'Troubled' by Maldives crisis, United States asks Yameen to respect rule of law

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Significantly, exiled former Maldivian president Mohamed Nasheed today sought India's diplomatic and military intervention to resolve the crisis in the country after President Abdulla Yameen declared a state of emergency and got arrested the top judge of the country's apex court.

"President Yameen's announcement which declares a state of emergency, the banning of fundamental freedoms, and the suspension of the Supreme Court is tantamount to a declaration of martial law in the Maldives".

The new order on Tuesday came hours after President Abdulla Yameen declared a state of emergency and sent in security forces to storm the Supreme Court building and arrest two judges on the five-member bench.

Soldiers forced their way into the Supreme Court building and arrested two of the tribunal's four justices.

The starting point of the turmoil was when the atoll nation's Supreme Court pronounced a judgement releasing key political prisoners, including Yameen's opponent and former president, Mohamed Nasheed, who is now in exile in Sri Lanka.

The detained opposition leader, Maumoon Abdul Gayoom, is the estranged half-brother of the current president Yameen Abdul Gayoom. "We must remove him from power".

Ilham Ahmed and Abler Mohamed were among the 12 who were reinstated by the Supreme Court.

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After Yameen declared a 15-day emergency on Tuesday, Nasheed called on India, the main regional power, to intervene. Yameen accused judges of plotting to overthrow him and said the emergency was imposed to investigate this plot. "So I have asked the police and the army not to implement any unconstitutional order", Anil said.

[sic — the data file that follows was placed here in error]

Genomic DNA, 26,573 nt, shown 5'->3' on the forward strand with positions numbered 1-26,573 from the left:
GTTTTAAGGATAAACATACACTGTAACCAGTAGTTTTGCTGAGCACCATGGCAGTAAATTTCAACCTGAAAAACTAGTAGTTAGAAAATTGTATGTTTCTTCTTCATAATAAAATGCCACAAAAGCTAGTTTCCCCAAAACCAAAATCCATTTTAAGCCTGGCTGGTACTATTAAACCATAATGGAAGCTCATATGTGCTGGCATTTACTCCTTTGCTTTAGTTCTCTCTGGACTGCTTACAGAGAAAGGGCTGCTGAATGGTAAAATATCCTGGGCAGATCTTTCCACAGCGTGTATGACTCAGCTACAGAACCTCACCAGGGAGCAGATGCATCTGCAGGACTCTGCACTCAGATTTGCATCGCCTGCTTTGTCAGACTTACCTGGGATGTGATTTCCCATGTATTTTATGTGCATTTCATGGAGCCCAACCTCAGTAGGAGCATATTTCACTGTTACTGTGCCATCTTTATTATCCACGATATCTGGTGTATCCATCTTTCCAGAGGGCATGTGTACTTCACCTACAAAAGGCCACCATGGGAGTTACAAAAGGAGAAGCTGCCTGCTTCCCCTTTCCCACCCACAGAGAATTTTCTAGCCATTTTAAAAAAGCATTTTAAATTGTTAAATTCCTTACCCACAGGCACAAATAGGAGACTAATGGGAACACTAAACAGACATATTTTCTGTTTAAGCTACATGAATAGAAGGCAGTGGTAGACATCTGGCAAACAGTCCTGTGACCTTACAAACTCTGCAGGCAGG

He claimed he was ousted as president and made to resign at gunpoint by police and military officers in February 2012.

"The world's eyes are on the Maldives right now and human rights must not become a casualty of this ongoing crisis", the watchdog's director Biraj Patnaik said in a statement.

The United Nations and several foreign governments, including the United States, have urged the Maldives to respect the court order.

In 2015 he was convicted under the anti-terrorism act of Maldives and sentenced to 13 years in prison.

China, India and the U.S. have issued travel advisories for the Maldives, an Indian Ocean archipelago better known for its upmarket tourism. China views the Maldives as key to its Maritime Silk Road project in the Indian Ocean as it has already acquired Hambantota port in Sri Lanka and Djibouti in the Horn of Africa. He also urged the United States to block financial transactions of Yameen's government.